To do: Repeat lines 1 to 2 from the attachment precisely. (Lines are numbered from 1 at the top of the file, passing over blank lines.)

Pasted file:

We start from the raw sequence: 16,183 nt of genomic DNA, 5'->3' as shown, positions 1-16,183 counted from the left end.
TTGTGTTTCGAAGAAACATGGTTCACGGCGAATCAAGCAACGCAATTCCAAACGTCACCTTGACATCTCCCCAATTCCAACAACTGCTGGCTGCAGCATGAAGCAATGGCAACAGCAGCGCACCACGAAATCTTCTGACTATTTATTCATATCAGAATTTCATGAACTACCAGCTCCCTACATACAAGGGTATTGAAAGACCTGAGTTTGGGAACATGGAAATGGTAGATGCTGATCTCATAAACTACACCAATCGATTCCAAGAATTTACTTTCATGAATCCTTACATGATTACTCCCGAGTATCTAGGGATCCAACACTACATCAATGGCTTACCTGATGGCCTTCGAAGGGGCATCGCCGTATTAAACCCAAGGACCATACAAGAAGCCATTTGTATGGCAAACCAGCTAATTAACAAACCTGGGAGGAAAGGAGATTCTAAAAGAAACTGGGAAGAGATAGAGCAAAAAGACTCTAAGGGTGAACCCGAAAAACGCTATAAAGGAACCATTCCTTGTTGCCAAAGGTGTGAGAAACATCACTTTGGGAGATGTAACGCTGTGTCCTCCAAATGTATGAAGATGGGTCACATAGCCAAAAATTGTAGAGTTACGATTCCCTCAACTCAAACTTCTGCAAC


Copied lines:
We start from the raw sequence: 16,183 nt of genomic DNA, 5'->3' as shown, positions 1-16,183 counted from the left end.
TTGTGTTTCGAAGAAACATGGTTCACGGCGAATCAAGCAACGCAATTCCAAACGTCACCTTGACATCTCCCCAATTCCAACAACTGCTGGCTGCAGCATGAAGCAATGGCAACAGCAGCGCACCACGAAATCTTCTGACTATTTATTCATATCAGAATTTCATGAACTACCAGCTCCCTACATACAAGGGTATTGAAAGACCTGAGTTTGGGAACATGGAAATGGTAGATGCTGATCTCATAAACTACACCAATCGATTCCAAGAATTTACTTTCATGAATCCTTACATGATTACTCCCGAGTATCTAGGGATCCAACACTACATCAATGGCTTACCTGATGGCCTTCGAAGGGGCATCGCCGTATTAAACCCAAGGACCATACAAGAAGCCATTTGTATGGCAAACCAGCTAATTAACAAACCTGGGAGGAAAGGAGATTCTAAAAGAAACTGGGAAGAGATAGAGCAAAAAGACTCTAAGGGTGAACCCGAAAAACGCTATAAAGGAACCATTCCTTGTTGCCAAAGGTGTGAGAAACATCACTTTGGGAGATGTAACGCTGTGTCCTCCAAATGTATGAAGATGGGTCACATAGCCAAAAATTGTAGAGTTACGATTCCCTCAACTCAAACTTCTGCAAC